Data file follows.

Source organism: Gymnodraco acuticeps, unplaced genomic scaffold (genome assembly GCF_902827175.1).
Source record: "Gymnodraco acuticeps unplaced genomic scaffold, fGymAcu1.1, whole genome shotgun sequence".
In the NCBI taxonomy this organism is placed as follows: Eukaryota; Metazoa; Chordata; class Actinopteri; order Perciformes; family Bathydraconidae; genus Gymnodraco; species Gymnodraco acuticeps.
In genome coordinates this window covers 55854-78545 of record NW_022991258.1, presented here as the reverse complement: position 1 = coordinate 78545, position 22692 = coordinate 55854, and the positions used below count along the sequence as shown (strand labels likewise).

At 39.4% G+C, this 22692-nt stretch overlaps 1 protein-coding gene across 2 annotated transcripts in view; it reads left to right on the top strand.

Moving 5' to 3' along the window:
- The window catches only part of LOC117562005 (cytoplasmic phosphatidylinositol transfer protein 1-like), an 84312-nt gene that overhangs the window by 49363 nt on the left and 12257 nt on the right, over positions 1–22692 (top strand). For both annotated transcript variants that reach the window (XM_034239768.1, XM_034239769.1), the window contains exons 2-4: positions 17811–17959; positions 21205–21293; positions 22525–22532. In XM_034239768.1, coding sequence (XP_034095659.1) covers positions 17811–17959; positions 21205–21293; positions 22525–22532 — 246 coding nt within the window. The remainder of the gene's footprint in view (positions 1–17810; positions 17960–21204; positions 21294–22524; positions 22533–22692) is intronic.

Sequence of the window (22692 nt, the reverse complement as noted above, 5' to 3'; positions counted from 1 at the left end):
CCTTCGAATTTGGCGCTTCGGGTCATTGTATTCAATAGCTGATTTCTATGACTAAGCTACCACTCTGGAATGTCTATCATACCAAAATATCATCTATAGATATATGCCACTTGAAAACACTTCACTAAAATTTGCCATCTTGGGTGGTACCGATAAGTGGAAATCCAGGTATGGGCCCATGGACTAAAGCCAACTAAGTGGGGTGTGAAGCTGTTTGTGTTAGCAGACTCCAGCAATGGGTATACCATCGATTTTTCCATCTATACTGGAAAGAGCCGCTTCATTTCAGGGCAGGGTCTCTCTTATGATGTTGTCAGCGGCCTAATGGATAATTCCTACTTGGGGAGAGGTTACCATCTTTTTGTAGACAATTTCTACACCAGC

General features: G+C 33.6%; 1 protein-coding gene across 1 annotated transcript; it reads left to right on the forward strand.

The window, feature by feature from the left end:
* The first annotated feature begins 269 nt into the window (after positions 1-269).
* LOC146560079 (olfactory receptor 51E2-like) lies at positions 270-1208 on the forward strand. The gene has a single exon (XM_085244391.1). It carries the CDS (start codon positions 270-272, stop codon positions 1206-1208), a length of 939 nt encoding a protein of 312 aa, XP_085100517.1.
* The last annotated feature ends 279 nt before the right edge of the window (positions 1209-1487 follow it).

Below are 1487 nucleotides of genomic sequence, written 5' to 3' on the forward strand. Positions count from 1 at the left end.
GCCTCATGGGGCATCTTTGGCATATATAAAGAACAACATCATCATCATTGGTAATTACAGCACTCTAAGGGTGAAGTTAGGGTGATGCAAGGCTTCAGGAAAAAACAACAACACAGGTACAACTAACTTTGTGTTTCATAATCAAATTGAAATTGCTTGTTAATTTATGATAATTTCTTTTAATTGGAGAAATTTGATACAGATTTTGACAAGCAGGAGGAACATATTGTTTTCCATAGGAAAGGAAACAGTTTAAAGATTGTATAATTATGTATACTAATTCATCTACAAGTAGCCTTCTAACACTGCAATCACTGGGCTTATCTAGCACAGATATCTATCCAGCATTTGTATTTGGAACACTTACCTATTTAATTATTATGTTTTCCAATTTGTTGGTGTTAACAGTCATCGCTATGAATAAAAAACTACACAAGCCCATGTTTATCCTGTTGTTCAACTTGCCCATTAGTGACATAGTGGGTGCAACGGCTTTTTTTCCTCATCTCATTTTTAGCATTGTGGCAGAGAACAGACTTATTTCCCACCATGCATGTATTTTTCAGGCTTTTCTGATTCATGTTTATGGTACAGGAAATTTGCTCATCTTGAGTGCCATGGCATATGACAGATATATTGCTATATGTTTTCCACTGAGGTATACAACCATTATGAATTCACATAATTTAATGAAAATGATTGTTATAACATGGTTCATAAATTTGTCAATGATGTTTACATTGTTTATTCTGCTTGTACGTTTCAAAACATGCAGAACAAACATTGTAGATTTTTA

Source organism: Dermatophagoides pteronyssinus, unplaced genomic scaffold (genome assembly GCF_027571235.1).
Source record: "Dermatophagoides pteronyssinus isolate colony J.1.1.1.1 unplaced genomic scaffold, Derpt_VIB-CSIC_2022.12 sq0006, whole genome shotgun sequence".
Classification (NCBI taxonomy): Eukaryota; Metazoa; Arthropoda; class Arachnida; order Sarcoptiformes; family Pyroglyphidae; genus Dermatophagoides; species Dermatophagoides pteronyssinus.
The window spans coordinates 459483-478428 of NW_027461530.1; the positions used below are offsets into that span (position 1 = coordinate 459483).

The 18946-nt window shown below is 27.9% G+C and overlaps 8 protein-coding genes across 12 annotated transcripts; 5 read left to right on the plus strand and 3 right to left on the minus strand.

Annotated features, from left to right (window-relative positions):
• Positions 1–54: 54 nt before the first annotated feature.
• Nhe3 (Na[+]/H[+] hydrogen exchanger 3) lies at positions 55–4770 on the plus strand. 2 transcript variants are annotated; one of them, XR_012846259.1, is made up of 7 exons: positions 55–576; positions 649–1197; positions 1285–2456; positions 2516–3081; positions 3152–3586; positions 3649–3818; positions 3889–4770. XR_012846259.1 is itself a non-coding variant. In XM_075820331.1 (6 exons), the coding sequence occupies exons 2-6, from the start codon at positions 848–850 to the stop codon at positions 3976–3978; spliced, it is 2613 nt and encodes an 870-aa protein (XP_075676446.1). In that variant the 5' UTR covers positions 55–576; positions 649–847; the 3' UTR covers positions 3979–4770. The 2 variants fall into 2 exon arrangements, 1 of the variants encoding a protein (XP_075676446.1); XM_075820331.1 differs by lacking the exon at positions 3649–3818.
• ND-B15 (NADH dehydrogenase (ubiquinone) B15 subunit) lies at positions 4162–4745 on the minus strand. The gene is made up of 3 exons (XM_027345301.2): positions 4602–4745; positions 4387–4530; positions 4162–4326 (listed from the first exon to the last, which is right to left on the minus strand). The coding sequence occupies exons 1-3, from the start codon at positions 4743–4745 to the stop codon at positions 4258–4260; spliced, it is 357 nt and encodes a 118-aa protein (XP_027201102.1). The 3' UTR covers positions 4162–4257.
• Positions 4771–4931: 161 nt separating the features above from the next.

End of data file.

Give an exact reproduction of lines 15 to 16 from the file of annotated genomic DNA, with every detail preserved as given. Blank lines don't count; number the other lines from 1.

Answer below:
Below are 1487 nucleotides of genomic sequence, written 5' to 3' on the forward strand. Positions count from 1 at the left end.
GCCTCATGGGGCATCTTTGGCATATATAAAGAACAACATCATCATCATTGGTAATTACAGCACTCTAAGGGTGAAGTTAGGGTGATGCAAGGCTTCAGGAAAAAACAACAACACAGGTACAACTAACTTTGTGTTTCATAATCAAATTGAAATTGCTTGTTAATTTATGATAATTTCTTTTAATTGGAGAAATTTGATACAGATTTTGACAAGCAGGAGGAACATATTGTTTTCCATAGGAAAGGAAACAGTTTAAAGATTGTATAATTATGTATACTAATTCATCTACAAGTAGCCTTCTAACACTGCAATCACTGGGCTTATCTAGCACAGATATCTATCCAGCATTTGTATTTGGAACACTTACCTATTTAATTATTATGTTTTCCAATTTGTTGGTGTTAACAGTCATCGCTATGAATAAAAAACTACACAAGCCCATGTTTATCCTGTTGTTCAACTTGCCCATTAGTGACATAGTGGGTGCAACGGCTTTTTTTCCTCATCTCATTTTTAGCATTGTGGCAGAGAACAGACTTATTTCCCACCATGCATGTATTTTTCAGGCTTTTCTGATTCATGTTTATGGTACAGGAAATTTGCTCATCTTGAGTGCCATGGCATATGACAGATATATTGCTATATGTTTTCCACTGAGGTATACAACCATTATGAATTCACATAATTTAATGAAAATGATTGTTATAACATGGTTCATAAATTTGTCAATGATGTTTACATTGTTTATTCTGCTTGTACGTTTCAAAACATGCAGAACAAACATTGTAGATTTTTA